In addition, the vertical synchronization signal Vs, according to this embodiment, is set to have the frequency of 60 Hz (period of 16.7 milliseconds) for the convenience of description. However, the frequency of the vertical synchronization signal Vs is not limited thereto. In addition, the dot clock signal Dclk defines a period in which the display data Video for one pixel is supplied.

To be described later in detail, the control unit 50 controls each unit in synchronization with supply of the display data Video.

<<Configuration of Display Panel>>

FIG. 2 is a diagram showing the configuration of the display panel 10. FIG. 3 is a diagram of an equivalent circuit of pixels. Next, the configuration of the display panel 10 will be described.

As shown in FIG. 2, the display panel 10 has a configuration in which a scanning line driving circuit 130 and a data line driving circuit 140 are built on the periphery of the display area 100.

In the display area 100, scanning lines 112 of 480 rows are disposed so as to extend in the row direction (X), and data lines 114 of 640 rows are disposed to extend in the column direction (Y) and to maintain electrical insulation from the scanning lines 112.

In addition, a plurality of pixels 110 is formed in correspondence with intersections of the scanning lines 112 of 480 rows and the data lines 114 of 640 columns. In other words, the plurality of pixels 110 is arranged in the shape of a matrix of 480 vertical rows×640 horizontal columns.

In addition, according to this embodiment, for the convenience of description, the resolution is set to VGA (Video Graphics Array). However, the resolution is not limited thereto. Thus, for example, the resolution may be set to XGA (extended Graphics Array), SXGA (Super-XGA), or the like.

FIG. 3 shows the configuration of a total of four pixels of 2×2 corresponding to the intersections of the i-th row and the (i+1)-th row, which are adjacently located to be positioned one row below the (i+1)-th row, and the j-th column and (j+1)-th column that is located adjacent thereto on the right side. Here, i and (i+1) represent rows in which the pixels 110 are arranged and are integers that are equal to or larger than “1” and are equal to or smaller than “480”. In addition, j and (j+1) represent columns in which the pixels 110 are arranged and are integers that are equal to or larger than “1” and are equal to or smaller than “640”.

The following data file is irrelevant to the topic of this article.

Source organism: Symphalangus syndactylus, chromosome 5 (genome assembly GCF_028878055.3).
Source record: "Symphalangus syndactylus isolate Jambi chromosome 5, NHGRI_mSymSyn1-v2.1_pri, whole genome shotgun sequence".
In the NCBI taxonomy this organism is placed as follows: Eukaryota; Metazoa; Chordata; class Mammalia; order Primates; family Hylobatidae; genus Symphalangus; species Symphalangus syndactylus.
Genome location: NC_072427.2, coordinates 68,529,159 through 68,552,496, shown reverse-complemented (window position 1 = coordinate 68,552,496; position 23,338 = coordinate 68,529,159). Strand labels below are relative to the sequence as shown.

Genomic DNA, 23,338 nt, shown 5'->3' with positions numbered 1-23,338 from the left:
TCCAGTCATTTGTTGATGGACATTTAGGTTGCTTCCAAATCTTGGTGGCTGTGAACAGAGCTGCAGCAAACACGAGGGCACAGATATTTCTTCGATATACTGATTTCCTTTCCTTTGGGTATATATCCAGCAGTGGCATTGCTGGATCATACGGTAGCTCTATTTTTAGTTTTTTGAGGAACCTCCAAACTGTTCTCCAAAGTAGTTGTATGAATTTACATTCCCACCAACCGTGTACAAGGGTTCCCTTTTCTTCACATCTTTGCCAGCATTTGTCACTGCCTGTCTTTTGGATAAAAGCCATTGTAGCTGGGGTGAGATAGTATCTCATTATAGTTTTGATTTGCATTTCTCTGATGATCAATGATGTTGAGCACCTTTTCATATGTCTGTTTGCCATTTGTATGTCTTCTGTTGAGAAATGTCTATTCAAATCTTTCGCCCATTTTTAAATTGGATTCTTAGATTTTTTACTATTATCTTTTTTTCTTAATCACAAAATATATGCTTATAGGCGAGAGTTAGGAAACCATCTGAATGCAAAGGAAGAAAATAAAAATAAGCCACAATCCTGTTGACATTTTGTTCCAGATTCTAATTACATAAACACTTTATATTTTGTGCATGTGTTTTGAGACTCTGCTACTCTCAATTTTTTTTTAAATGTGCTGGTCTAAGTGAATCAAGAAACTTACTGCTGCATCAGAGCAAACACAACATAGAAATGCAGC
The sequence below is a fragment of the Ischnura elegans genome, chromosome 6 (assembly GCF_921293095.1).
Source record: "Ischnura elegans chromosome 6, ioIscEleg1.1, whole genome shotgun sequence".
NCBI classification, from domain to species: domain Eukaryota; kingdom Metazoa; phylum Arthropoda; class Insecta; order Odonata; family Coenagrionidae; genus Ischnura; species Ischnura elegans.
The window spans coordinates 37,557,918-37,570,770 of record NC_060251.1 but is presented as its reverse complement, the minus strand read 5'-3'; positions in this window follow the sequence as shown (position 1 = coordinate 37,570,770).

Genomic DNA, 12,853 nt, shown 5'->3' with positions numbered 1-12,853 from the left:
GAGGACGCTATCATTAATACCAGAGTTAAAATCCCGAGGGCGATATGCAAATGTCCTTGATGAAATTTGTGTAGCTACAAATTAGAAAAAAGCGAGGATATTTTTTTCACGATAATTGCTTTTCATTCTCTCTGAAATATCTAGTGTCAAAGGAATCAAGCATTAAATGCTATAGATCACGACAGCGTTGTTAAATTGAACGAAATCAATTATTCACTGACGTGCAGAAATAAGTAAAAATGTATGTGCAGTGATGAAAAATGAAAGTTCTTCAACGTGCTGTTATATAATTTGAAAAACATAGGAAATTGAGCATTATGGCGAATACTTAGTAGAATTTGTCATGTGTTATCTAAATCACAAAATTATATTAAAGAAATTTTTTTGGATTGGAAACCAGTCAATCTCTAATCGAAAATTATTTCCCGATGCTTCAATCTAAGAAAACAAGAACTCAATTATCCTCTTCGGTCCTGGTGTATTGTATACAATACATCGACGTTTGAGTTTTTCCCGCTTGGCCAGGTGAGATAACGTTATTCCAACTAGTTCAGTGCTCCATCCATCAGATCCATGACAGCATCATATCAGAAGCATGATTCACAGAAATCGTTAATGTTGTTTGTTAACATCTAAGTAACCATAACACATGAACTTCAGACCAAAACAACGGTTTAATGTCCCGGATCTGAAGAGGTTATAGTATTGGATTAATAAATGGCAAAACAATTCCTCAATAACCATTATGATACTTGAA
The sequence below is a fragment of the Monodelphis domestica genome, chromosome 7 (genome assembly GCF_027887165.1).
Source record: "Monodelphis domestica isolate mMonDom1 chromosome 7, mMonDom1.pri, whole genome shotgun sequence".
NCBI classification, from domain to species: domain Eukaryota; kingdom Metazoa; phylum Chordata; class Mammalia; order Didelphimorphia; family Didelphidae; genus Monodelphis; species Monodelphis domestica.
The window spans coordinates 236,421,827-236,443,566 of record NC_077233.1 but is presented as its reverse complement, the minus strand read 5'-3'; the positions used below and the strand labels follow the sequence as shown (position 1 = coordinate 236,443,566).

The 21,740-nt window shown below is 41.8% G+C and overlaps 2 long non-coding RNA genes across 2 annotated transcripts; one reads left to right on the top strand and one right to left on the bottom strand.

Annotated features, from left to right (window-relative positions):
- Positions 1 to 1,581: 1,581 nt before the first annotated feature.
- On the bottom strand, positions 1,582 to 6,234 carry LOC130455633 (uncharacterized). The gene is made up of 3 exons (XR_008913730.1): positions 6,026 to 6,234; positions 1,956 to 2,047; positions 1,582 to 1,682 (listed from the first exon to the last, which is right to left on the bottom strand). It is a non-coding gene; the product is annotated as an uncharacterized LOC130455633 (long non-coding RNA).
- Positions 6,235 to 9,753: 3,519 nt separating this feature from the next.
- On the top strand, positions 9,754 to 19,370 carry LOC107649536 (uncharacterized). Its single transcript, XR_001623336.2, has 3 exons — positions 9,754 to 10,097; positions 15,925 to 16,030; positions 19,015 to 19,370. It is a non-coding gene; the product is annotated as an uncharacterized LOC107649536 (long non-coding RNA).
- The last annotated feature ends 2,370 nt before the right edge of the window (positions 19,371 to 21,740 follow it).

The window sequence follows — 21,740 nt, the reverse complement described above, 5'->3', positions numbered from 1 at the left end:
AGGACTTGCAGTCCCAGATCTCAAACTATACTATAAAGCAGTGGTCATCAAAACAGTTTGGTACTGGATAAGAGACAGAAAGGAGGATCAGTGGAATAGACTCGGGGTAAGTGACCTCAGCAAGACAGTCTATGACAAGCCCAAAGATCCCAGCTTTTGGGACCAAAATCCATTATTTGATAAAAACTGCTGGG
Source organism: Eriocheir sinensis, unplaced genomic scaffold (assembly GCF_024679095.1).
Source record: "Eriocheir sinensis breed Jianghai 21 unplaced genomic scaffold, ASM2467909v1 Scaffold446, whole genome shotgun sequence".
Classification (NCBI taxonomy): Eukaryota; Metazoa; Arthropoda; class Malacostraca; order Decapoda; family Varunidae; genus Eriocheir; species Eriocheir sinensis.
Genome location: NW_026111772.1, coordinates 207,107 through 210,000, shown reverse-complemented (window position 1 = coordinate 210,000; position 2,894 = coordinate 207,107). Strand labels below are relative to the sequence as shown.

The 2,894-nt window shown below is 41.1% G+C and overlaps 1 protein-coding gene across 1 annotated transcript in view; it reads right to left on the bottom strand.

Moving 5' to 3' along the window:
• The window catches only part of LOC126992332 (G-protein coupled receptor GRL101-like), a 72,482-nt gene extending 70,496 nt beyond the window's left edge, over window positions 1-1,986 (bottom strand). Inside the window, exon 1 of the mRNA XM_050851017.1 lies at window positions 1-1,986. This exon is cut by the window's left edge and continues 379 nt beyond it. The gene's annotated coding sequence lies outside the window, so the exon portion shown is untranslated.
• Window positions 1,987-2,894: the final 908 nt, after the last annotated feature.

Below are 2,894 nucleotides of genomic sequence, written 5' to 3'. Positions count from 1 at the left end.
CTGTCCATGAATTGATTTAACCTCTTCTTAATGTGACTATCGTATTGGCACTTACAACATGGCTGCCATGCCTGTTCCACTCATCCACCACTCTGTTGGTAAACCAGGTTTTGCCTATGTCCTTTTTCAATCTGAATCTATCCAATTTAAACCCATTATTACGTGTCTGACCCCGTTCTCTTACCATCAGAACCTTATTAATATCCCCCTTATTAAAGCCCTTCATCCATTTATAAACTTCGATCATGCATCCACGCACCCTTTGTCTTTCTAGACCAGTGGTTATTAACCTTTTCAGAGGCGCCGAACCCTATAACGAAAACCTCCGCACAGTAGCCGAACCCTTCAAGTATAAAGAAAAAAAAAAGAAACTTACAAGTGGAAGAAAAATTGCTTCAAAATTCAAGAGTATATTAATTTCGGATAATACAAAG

Each of the plurality of the pixels 110 is configured to include an n-channel type TFT 116 and a liquid crystal capacitor 120.

Here, the pixels 110 have the same configuration, and thus, the pixels 110 that are positioned in the i-th row and the j-th column will be described representatively.

In terms of the pixel 110 positioned in the i-th row and the j-th column, the gate electrode of the TFT 116 is connected to the scanning line 112 of the i-th row. In addition, the source electrode of the TFT 116 is connected to the data line 114 of the j-th column, and the drain electrode of the TFT 116 is connected to a pixel electrode 118 that is disposed at one end of the liquid crystal capacitor 120.

In addition, the other end of the liquid crystal capacitor 120 is connected to the opposing electrode Com. This opposing electrode Com is common to all the pixels 110. In addition, a constant voltage is applied to the opposing electrode Com regardless of the elapsing of time.

In the display panel 10, one pair of substrates, including a component substrate and an opposing substrate, are bonded together with a constant gap maintained therebetween. In addition, the display panel 10 is configured such that liquid crystal is sealed in the gap (for example, FIGS. 11A and 11B). On the component substrate between these substrates, the scanning lines 112, the data lines 114, the TFTs 116, and the pixel electrodes 118 are formed together with the scanning line driving circuit 130 and the data line driving circuit 140, and the opposing electrode Com is formed on the opposing substrate. In addition, the component substrate and the opposing substrate are bonded together with a constant gap maintained therebetween such that electrode forming faces thereof face each other.

Accordingly, a liquid crystal 105 is disposed between the pixel electrode 118 and the opposing electrode Com, whereby the liquid crystal capacitor 120 is configured.

In this embodiment, it is assumed that a normally-white mode, in which the transmittance of light passing through the liquid crystal capacitor becomes the maximum so as to represent white display for a case where the effective value of the voltage maintained in the liquid crystal capacitor 120 is near zero, and the amount of transmitted light decreases so as to finally represent black display having the minimum transmittance as the effective value of the voltage increases, is set.